The tree search technique reduces the number of codevectors that must be evaluated (and thus reduces search time), but generally does not guarantee that the minimum distortion vector will be selected. A tree search technique can be considered as one that searches a sequence of small codebooks, instead of one large codebook. The codebook structure can be depicted as a tree, and each search and decision corresponds to advancing one level or stage in the tree, starting from the root of the tree. A detailed description of the tree search technique may be found in R. M. Gray and H. Abut, "Full Search and Tree Searched Vector Quantization of Speech Waveforms," Proc. IEEE Int. Conf. Acoust., Speech, Signal Processing, pp. 593-96 (May 1982), and R. M. Gray and Y. Linde, "Vector Quantization and Predictive Quantizers For Gauss Markov Sources", IEEE Trans. Comm., Vol. COM-30, pp. 381-389 (February 1982), both of which are incorporated herein by reference. The tree search technique is sometimes referred to as "tree-search vector quantization", "tree-search VQ" and "TSVQ." Tree-search VQ, this technique has found favor for compressing dynamic images, since it is computationally faster. However, tree-search VQ does not guarantee selection of the optimum vector, and therefore requires a larger codebook to achieve the same distortion as full search VQ.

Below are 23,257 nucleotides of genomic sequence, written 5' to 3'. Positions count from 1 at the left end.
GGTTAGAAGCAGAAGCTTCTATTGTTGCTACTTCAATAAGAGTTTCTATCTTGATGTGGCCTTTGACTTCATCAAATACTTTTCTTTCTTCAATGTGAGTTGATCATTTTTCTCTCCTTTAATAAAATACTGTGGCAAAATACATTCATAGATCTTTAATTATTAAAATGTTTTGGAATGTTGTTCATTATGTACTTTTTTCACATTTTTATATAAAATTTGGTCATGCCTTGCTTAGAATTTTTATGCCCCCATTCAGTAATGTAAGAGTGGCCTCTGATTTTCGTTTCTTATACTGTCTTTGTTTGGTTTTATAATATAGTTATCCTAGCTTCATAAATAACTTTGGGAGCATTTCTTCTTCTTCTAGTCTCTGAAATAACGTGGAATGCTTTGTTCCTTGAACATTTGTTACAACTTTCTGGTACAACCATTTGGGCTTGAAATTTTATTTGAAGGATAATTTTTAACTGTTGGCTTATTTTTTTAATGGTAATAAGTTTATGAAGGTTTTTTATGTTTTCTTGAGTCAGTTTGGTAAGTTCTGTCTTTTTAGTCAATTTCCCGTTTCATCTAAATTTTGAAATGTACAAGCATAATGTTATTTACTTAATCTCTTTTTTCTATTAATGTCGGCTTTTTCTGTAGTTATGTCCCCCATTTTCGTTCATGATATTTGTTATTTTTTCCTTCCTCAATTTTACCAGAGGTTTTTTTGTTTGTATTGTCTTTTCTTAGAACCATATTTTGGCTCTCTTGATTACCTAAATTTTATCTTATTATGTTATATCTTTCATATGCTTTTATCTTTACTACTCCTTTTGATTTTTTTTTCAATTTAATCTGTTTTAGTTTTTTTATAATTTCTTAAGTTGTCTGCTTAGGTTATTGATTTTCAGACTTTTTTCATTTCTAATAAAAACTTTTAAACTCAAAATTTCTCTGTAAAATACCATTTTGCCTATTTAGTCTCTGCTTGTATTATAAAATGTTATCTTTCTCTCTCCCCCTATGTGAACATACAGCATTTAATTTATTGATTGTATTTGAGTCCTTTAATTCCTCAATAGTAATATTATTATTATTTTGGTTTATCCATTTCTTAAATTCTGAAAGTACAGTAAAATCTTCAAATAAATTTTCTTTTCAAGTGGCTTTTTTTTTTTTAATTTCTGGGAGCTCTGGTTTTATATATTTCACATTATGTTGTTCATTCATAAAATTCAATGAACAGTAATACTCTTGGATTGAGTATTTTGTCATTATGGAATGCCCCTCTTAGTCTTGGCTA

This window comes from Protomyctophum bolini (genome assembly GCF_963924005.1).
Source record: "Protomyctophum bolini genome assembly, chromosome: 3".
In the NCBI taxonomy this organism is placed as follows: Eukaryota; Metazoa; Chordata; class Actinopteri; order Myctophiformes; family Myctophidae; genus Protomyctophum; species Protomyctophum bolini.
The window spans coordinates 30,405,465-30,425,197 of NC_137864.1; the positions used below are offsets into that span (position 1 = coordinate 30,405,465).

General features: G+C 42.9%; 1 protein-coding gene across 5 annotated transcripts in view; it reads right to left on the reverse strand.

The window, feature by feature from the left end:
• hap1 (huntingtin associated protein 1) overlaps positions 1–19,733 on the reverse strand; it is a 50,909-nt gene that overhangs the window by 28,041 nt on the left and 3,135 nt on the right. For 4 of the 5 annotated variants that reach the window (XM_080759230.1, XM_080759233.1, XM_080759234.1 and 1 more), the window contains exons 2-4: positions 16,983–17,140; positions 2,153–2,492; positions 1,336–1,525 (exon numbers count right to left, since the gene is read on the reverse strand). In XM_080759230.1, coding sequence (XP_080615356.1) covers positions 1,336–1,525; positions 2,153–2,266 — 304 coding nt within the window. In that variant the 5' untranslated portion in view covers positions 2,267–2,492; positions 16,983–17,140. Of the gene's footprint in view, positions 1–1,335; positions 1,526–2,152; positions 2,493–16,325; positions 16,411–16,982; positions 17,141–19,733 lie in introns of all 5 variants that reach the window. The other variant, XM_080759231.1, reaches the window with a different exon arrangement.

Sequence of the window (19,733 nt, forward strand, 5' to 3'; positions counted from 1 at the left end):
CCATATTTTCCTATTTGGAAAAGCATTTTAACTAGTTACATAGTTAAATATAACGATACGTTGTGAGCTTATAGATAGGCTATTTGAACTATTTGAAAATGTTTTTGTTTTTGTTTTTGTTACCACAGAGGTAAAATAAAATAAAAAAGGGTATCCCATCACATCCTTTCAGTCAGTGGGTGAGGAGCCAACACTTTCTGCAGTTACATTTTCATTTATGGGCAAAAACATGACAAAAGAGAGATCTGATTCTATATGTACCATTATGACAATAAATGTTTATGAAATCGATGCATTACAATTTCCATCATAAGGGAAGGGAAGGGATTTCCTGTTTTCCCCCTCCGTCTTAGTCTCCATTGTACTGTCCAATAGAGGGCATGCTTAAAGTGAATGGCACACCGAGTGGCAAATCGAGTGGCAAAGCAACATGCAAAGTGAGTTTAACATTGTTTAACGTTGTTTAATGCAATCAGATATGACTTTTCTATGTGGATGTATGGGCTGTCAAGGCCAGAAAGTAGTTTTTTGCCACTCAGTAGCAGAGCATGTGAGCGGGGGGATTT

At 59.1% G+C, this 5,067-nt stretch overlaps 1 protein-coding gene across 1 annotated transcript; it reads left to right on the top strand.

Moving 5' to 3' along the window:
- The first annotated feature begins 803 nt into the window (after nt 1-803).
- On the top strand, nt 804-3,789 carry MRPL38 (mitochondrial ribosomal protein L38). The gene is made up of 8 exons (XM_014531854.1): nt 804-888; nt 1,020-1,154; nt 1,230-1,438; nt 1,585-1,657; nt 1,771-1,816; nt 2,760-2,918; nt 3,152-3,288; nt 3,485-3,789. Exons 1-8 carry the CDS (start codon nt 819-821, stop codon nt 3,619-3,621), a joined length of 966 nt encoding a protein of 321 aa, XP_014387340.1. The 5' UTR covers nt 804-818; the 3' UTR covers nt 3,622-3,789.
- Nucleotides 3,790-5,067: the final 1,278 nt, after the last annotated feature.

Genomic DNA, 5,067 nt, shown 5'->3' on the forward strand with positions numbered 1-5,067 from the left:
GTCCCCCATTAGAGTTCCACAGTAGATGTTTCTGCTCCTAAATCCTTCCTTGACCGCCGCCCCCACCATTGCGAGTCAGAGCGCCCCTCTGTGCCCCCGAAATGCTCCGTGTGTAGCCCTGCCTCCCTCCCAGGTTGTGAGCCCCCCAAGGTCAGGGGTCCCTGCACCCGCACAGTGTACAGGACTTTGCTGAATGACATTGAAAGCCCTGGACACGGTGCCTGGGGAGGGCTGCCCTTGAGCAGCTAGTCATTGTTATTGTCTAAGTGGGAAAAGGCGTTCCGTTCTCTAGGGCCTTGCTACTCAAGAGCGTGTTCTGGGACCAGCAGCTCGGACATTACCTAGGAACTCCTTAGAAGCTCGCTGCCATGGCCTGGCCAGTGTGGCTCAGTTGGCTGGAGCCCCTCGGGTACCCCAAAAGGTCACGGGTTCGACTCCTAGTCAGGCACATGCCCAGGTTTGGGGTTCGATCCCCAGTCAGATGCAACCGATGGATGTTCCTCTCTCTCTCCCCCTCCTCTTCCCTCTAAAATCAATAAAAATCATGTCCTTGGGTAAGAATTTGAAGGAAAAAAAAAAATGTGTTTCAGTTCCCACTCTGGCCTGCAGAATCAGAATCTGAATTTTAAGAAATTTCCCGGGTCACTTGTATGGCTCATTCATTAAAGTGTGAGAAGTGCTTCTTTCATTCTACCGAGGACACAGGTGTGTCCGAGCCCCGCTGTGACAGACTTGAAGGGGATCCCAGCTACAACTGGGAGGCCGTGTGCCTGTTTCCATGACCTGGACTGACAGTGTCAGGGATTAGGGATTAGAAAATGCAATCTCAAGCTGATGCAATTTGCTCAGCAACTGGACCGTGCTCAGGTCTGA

The process of vector quantizing data can be either "fixed rate" or "variable rate." Fixed rate VQ occurs when all of the transmitted address data has the same length, and a vector address is transmitted for all vectors in the image. Generally speaking, variable rate VQ offers the advantage that the average rate at which VQ data is transmitted is less than the rate that would be experienced if transmission of fixed rate VQ data were employed for the same image at the same distortion level. In the context of pay television systems, this advantage can be significant, since it can represent a much greater increase in the number of channels that can be carried over existing media (such as satellite and cable) than would be realized if fixed rate VQ were employed.